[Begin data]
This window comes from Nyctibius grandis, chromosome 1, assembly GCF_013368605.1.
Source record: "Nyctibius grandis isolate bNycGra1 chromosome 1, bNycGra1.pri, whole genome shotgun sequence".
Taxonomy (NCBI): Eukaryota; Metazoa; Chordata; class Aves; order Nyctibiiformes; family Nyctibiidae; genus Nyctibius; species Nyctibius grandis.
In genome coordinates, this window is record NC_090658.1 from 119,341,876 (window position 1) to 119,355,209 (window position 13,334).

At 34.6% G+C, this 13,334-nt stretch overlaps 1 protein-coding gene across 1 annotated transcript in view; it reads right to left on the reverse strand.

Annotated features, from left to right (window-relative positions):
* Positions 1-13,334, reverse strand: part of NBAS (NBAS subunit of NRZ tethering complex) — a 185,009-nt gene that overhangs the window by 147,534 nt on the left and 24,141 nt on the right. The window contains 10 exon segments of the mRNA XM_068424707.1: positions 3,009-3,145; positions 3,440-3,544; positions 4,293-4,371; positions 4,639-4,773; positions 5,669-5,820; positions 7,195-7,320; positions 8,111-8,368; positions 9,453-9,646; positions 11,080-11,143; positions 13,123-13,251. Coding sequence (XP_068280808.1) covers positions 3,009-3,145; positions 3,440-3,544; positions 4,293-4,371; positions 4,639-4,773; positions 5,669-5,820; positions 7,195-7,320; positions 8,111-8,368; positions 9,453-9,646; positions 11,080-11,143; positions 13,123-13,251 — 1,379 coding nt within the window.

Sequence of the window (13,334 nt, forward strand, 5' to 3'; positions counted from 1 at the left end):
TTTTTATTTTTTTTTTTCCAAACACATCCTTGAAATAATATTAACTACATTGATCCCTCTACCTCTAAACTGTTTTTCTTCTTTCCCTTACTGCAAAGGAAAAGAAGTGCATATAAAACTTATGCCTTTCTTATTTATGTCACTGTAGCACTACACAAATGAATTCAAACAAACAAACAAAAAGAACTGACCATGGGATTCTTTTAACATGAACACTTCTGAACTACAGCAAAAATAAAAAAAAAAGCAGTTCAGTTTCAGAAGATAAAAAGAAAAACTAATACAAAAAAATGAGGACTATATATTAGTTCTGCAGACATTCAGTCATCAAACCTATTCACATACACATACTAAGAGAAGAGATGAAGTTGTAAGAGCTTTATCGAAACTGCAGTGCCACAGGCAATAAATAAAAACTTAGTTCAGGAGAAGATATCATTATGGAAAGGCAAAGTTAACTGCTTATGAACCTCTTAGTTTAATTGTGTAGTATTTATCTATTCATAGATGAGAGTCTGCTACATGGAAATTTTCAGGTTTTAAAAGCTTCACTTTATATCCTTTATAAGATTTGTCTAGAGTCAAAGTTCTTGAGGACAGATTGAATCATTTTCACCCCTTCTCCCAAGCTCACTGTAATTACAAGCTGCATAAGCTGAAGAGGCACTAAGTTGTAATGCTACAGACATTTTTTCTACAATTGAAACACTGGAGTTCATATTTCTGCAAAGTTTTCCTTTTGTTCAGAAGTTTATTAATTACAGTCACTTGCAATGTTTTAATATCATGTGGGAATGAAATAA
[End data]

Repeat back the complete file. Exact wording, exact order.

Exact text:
This window comes from Nyctibius grandis, chromosome 1, assembly GCF_013368605.1.
Source record: "Nyctibius grandis isolate bNycGra1 chromosome 1, bNycGra1.pri, whole genome shotgun sequence".
Taxonomy (NCBI): Eukaryota; Metazoa; Chordata; class Aves; order Nyctibiiformes; family Nyctibiidae; genus Nyctibius; species Nyctibius grandis.
In genome coordinates, this window is record NC_090658.1 from 119,341,876 (window position 1) to 119,355,209 (window position 13,334).

At 34.6% G+C, this 13,334-nt stretch overlaps 1 protein-coding gene across 1 annotated transcript in view; it reads right to left on the reverse strand.

Annotated features, from left to right (window-relative positions):
* Positions 1-13,334, reverse strand: part of NBAS (NBAS subunit of NRZ tethering complex) — a 185,009-nt gene that overhangs the window by 147,534 nt on the left and 24,141 nt on the right. The window contains 10 exon segments of the mRNA XM_068424707.1: positions 3,009-3,145; positions 3,440-3,544; positions 4,293-4,371; positions 4,639-4,773; positions 5,669-5,820; positions 7,195-7,320; positions 8,111-8,368; positions 9,453-9,646; positions 11,080-11,143; positions 13,123-13,251. Coding sequence (XP_068280808.1) covers positions 3,009-3,145; positions 3,440-3,544; positions 4,293-4,371; positions 4,639-4,773; positions 5,669-5,820; positions 7,195-7,320; positions 8,111-8,368; positions 9,453-9,646; positions 11,080-11,143; positions 13,123-13,251 — 1,379 coding nt within the window.

Sequence of the window (13,334 nt, forward strand, 5' to 3'; positions counted from 1 at the left end):
TTTTTATTTTTTTTTTTCCAAACACATCCTTGAAATAATATTAACTACATTGATCCCTCTACCTCTAAACTGTTTTTCTTCTTTCCCTTACTGCAAAGGAAAAGAAGTGCATATAAAACTTATGCCTTTCTTATTTATGTCACTGTAGCACTACACAAATGAATTCAAACAAACAAACAAAAAGAACTGACCATGGGATTCTTTTAACATGAACACTTCTGAACTACAGCAAAAATAAAAAAAAAAGCAGTTCAGTTTCAGAAGATAAAAAGAAAAACTAATACAAAAAAATGAGGACTATATATTAGTTCTGCAGACATTCAGTCATCAAACCTATTCACATACACATACTAAGAGAAGAGATGAAGTTGTAAGAGCTTTATCGAAACTGCAGTGCCACAGGCAATAAATAAAAACTTAGTTCAGGAGAAGATATCATTATGGAAAGGCAAAGTTAACTGCTTATGAACCTCTTAGTTTAATTGTGTAGTATTTATCTATTCATAGATGAGAGTCTGCTACATGGAAATTTTCAGGTTTTAAAAGCTTCACTTTATATCCTTTATAAGATTTGTCTAGAGTCAAAGTTCTTGAGGACAGATTGAATCATTTTCACCCCTTCTCCCAAGCTCACTGTAATTACAAGCTGCATAAGCTGAAGAGGCACTAAGTTGTAATGCTACAGACATTTTTTCTACAATTGAAACACTGGAGTTCATATTTCTGCAAAGTTTTCCTTTTGTTCAGAAGTTTATTAATTACAGTCACTTGCAATGTTTTAATATCATGTGGGAATGAAATAA